London property was once synonymous with runaway price growth and eye-watering unaffordability. The average house in the British capital is now £460,000 ($600,000), so it would be a stretch to say that property is affordable for the average Londoner. But price inflation has certainly reversed. Depending on whether you are a buyer or seller, this is something you can either thank or bemoan Brexit for.
In February, the average price of a London house fell by 3.8% from the year before, the UK’s Office for National Statistics said today. It’s the steepest downturn since the middle of 2009, and marks the 12th consecutive month of flat or negative growth.
“The London sales market is in a prolonged downturn and the current uncertainty surrounding Brexit is clearly impacting consumer confidence,” Foxtons, one of London’s largest real estate agencies, said in its latest annual report. “We do not expect market conditions to improve significantly until the political and economic landscape becomes clearer.”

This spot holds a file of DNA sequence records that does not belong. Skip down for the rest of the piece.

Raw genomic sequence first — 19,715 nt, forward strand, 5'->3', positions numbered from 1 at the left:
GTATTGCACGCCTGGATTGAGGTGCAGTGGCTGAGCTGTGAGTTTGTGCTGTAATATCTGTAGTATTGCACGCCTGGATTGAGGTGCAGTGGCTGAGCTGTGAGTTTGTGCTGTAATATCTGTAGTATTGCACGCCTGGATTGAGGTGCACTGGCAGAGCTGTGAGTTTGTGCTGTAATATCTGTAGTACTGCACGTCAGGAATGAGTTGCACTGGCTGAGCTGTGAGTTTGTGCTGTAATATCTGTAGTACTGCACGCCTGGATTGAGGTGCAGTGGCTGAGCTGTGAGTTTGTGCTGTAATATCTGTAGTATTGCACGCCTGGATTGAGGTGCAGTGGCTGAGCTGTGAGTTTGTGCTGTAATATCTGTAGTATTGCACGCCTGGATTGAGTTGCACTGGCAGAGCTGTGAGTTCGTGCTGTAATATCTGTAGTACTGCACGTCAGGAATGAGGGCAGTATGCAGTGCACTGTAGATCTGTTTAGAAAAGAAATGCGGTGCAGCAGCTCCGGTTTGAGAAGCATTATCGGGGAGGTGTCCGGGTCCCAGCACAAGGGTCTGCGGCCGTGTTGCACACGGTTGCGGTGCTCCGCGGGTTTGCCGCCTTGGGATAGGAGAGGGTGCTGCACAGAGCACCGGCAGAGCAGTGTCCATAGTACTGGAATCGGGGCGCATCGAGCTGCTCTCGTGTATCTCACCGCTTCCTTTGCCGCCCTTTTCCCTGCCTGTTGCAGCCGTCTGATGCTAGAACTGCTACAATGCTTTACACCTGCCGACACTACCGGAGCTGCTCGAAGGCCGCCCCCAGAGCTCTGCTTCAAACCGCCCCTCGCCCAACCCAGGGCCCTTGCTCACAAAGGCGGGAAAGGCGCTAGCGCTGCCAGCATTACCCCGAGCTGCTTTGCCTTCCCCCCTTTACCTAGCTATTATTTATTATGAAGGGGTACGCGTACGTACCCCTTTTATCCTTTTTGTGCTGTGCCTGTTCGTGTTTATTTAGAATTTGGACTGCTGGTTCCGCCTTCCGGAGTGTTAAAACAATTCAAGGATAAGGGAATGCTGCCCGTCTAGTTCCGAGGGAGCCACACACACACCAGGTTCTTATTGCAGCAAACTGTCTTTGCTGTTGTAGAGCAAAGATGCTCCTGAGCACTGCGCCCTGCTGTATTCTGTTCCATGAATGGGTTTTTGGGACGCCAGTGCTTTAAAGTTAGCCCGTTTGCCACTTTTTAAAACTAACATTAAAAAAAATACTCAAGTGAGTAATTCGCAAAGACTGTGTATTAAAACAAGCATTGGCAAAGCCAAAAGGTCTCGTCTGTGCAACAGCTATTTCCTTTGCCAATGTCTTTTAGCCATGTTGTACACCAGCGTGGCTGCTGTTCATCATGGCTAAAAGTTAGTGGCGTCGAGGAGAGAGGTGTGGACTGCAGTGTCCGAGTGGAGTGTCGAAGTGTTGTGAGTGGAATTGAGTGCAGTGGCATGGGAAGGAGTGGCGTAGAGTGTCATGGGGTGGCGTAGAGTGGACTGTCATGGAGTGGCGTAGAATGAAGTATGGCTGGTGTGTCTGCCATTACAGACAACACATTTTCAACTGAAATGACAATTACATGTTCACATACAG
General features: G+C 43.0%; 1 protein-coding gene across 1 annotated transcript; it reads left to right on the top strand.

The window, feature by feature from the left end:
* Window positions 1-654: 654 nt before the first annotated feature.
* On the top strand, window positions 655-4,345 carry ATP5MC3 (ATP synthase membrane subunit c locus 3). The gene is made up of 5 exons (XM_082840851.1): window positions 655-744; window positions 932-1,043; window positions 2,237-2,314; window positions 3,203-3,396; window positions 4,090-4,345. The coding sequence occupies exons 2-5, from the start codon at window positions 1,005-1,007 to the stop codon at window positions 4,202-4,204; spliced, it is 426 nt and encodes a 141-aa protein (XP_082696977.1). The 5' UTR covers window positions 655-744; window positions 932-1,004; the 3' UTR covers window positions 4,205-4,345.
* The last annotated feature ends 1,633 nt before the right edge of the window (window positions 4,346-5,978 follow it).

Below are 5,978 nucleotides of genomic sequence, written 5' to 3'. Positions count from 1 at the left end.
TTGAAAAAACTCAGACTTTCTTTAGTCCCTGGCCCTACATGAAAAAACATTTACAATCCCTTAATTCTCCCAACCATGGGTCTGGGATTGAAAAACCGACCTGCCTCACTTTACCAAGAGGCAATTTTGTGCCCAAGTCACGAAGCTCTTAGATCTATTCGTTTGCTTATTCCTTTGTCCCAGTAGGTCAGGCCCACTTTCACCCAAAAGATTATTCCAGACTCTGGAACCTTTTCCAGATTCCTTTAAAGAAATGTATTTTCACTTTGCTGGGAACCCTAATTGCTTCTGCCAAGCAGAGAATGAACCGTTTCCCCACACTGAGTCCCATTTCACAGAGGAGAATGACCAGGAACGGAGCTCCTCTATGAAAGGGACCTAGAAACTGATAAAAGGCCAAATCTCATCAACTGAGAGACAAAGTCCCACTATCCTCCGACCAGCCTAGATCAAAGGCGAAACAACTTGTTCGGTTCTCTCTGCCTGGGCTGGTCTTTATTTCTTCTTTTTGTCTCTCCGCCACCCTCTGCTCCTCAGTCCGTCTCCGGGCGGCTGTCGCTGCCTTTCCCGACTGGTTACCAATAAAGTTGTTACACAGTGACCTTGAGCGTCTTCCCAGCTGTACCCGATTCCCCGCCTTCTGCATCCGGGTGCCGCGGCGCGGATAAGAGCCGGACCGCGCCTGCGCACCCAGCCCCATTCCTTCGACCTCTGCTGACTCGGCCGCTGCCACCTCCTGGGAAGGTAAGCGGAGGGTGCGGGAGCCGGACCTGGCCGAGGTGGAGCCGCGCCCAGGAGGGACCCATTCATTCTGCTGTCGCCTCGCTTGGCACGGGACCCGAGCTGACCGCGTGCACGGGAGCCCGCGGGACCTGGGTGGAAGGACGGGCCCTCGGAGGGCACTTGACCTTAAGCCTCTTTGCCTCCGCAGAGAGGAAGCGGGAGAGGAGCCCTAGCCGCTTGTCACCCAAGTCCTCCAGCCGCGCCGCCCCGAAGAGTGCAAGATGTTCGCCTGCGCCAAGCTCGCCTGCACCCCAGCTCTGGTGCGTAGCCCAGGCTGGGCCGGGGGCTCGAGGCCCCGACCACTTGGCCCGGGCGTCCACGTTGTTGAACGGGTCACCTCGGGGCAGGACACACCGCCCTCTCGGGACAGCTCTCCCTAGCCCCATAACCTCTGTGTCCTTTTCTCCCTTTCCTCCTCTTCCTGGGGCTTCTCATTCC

That uncertainty was just extended for another six months. For a while, after the 2016 Brexit referendum, the slowdown in the property market was contained to London. The capital is where there is the highest concentration of immigrants and wealthy foreign investors, who became more nervous about parking their money in the UK after the vote. Now, the slowdown in spreading. House prices in the south east of England recorded an annual decline for the first time since 2011.
In the UK as a whole, the average house price increased by just 0.6% from a year earlier. That’s the slowest rate of growth since late 2012. The average UK house was worth £226,000 in February, having peaked in August last year at £232,000.